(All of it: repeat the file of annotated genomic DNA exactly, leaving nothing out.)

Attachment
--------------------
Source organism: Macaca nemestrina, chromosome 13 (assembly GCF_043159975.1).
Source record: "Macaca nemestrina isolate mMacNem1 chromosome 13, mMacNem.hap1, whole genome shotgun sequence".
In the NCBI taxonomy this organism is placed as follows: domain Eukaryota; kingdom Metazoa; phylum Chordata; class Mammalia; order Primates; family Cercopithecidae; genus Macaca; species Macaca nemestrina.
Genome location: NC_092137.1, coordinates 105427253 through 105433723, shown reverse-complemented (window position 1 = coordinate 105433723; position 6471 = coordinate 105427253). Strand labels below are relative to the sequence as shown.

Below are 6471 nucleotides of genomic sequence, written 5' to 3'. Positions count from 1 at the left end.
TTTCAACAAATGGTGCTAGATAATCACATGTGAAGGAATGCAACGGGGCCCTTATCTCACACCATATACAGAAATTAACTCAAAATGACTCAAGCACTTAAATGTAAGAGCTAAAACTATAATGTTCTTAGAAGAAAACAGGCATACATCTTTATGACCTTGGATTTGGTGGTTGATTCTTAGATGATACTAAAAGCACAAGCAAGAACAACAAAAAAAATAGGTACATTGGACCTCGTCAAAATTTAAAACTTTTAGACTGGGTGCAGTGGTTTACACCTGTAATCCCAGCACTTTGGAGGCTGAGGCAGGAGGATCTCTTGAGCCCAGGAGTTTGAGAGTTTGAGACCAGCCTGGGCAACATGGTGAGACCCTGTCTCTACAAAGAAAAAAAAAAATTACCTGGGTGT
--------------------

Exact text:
Source organism: Macaca nemestrina, chromosome 13 (assembly GCF_043159975.1).
Source record: "Macaca nemestrina isolate mMacNem1 chromosome 13, mMacNem.hap1, whole genome shotgun sequence".
In the NCBI taxonomy this organism is placed as follows: domain Eukaryota; kingdom Metazoa; phylum Chordata; class Mammalia; order Primates; family Cercopithecidae; genus Macaca; species Macaca nemestrina.
Genome location: NC_092137.1, coordinates 105427253 through 105433723, shown reverse-complemented (window position 1 = coordinate 105433723; position 6471 = coordinate 105427253). Strand labels below are relative to the sequence as shown.

Below are 6471 nucleotides of genomic sequence, written 5' to 3'. Positions count from 1 at the left end.
TTTCAACAAATGGTGCTAGATAATCACATGTGAAGGAATGCAACGGGGCCCTTATCTCACACCATATACAGAAATTAACTCAAAATGACTCAAGCACTTAAATGTAAGAGCTAAAACTATAATGTTCTTAGAAGAAAACAGGCATACATCTTTATGACCTTGGATTTGGTGGTTGATTCTTAGATGATACTAAAAGCACAAGCAAGAACAACAAAAAAAATAGGTACATTGGACCTCGTCAAAATTTAAAACTTTTAGACTGGGTGCAGTGGTTTACACCTGTAATCCCAGCACTTTGGAGGCTGAGGCAGGAGGATCTCTTGAGCCCAGGAGTTTGAGAGTTTGAGACCAGCCTGGGCAACATGGTGAGACCCTGTCTCTACAAAGAAAAAAAAAAATTACCTGGGTGT